Neshama’s Choices for June 3

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Subculture Vulture by Moshe Kasher

This is another book that periodically made me crazy, but stuck with me. Kasher got sober at 15 and got deep into AA, got sucked into the rave scene in the Bay Area, grew up with deaf parents, thought he’d found his tribe at Burning Man, and has ended up as a stand-up comedian and screenwriter in LA. Whew! Each chapter goes wide and deep historically which sometimes felt like TMI. Huge subjects like Deaf culture and Judaism get quite a workout. Sometimes I applied the “too smart for his own good” rubric to Kasher, but I also learned a lot so it was worth it. His observations on the changing nature of comedy through the lens of woke perspectives really got me thinking.

Mona of the Manor by Armistead Maupin

It’s been years since I’ve thought of the denizens of Barbary Lane in SF, but many are still very much alive and kicking, as I discovered in this sequel to the series from the ‘70s. Now Mona, daughter of Anna Madrigal, is ensconced in a baronial hall in England, inherited from her husband Teddy who was Lord Roughton (pronounced rotten, I learned from the CD version) who died of AIDs in SF. It had been conceived of as a financial relationship, but Mona became fond of Teddy and is head over heels in love with the property and lifestyle. She and her adopted son make ends meet by inviting paying customers in. When a couple from the deep South arrives, the plot thickens because Ernie is beating up his wife Rhonda and something has to change. Themes of homophobia and transphobia come into play.  (You may remember Anna, still holding down the fort in SF, was Mona’s father before she became her mother). A spritely romp.

The Home For Unwed Husbands by Molly Giles

Kay’s rich, entitled father requests that she move into his manse in a tony Marin neighborhood while it’s for sale to make it more appealing to prospective buyers. He lives elsewhere. Her relationship with hunky, elusive Fenton who has fix-it skills isn’t progressing, but he’s hired to do some renovation. One by one the men in her life show up and move in: her ex, the father of her son Nicky; her fundamentalist brother whose wife has left him; an old boyfriend who’s an itinerant musician. And even Dad himself, who’s now sick. They all have needs—boy, do they have needs—and she’s run ragged trying to fill them until she finally, painfully, gets the absurdity of her codependency and breaks free. Giles does a fabulous job of laying out the many ways men can drive one crazy and humor runs high in this delightful novel.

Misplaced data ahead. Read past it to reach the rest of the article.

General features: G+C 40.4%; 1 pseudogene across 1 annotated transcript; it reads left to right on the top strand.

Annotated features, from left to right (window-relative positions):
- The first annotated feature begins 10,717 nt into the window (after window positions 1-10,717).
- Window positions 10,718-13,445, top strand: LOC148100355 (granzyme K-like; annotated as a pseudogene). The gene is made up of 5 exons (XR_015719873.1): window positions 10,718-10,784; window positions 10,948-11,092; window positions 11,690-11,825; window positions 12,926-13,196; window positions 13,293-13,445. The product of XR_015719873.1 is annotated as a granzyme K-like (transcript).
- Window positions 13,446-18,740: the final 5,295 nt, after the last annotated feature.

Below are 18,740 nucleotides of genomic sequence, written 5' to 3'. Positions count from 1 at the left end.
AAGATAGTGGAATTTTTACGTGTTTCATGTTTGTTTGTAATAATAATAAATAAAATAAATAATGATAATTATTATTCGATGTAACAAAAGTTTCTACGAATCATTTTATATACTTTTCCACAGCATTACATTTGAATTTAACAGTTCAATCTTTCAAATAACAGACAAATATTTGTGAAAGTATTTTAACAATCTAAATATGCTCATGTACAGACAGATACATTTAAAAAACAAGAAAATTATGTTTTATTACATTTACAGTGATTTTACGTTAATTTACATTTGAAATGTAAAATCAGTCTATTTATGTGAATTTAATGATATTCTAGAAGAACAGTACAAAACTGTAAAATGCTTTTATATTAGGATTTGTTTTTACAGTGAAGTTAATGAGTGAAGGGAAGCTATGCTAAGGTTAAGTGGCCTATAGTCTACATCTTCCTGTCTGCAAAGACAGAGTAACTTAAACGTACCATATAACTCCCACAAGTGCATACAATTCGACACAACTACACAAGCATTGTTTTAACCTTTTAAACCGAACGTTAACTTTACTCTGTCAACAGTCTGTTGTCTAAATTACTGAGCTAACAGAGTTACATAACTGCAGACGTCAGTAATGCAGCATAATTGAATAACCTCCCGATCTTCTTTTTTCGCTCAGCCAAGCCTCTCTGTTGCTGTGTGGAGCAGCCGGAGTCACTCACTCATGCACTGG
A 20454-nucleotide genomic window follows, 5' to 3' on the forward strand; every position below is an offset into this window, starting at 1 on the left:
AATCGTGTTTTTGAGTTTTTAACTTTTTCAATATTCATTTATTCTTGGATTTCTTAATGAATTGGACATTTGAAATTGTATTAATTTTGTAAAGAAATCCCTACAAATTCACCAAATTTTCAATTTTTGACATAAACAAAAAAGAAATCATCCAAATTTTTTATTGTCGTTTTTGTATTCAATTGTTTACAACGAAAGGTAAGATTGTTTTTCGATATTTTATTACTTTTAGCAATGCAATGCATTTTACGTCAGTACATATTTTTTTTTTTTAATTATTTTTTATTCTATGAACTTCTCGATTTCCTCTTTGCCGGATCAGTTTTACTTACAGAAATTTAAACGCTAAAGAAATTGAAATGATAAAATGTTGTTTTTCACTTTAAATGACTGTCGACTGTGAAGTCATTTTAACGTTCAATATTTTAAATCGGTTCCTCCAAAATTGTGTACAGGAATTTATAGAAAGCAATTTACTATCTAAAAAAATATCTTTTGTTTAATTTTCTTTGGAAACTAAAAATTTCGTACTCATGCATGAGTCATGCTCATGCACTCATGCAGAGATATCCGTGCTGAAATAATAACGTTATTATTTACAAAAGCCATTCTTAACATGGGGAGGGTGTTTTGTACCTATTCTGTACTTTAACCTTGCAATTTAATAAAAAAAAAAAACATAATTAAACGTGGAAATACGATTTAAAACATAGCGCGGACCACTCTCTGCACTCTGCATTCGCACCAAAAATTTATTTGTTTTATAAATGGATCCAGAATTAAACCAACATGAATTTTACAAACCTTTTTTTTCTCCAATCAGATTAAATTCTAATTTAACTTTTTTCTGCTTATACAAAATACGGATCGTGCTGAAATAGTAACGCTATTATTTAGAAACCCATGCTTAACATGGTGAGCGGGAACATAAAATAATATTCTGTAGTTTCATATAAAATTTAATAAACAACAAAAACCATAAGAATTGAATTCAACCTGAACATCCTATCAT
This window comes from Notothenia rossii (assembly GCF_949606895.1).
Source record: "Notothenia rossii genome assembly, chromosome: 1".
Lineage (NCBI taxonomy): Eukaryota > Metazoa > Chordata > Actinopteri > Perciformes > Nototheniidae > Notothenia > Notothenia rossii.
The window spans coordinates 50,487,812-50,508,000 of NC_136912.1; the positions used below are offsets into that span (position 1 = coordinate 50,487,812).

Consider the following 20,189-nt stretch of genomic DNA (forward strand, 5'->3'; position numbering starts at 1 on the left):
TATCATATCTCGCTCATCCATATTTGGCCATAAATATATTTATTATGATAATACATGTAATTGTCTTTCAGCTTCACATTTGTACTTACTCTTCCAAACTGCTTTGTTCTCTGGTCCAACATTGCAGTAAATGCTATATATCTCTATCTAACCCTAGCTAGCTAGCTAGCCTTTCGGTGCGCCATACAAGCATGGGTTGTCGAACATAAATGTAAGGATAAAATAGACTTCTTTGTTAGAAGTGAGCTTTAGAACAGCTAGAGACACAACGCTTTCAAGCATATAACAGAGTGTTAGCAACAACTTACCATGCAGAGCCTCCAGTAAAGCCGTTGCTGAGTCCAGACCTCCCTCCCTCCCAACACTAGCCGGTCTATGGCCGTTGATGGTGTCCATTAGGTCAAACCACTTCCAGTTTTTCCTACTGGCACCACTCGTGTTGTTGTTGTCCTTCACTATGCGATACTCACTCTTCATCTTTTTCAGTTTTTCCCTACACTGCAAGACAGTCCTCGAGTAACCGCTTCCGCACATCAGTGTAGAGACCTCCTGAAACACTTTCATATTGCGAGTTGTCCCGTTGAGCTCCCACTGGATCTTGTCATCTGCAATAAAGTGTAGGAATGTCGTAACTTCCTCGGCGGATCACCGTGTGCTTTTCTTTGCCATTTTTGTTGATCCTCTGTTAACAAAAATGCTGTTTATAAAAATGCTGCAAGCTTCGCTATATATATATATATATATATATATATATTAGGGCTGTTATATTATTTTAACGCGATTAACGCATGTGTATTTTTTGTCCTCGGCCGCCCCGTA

While You Were Out by Meg Kissinger

In the ‘60s in suburbia, the Kissingers had eight kids (they were Catholic) and on the surface, everything looked really good. However, mom “treated” her postpartum depression with alcohol and had many stints in the bin. Larger-than-life dad, often away from home on “business”, had scary fits of anger. Lots of mental illness among the siblings, including two suicides. The author, a journalist, brings us deep into her family’s dysfunction and also casts her discerning eye on the failure of our mental health system. Luckily with lots of therapy and a good husband, Kissinger survived to tell the tale up close and broad-brush. Quite a feat.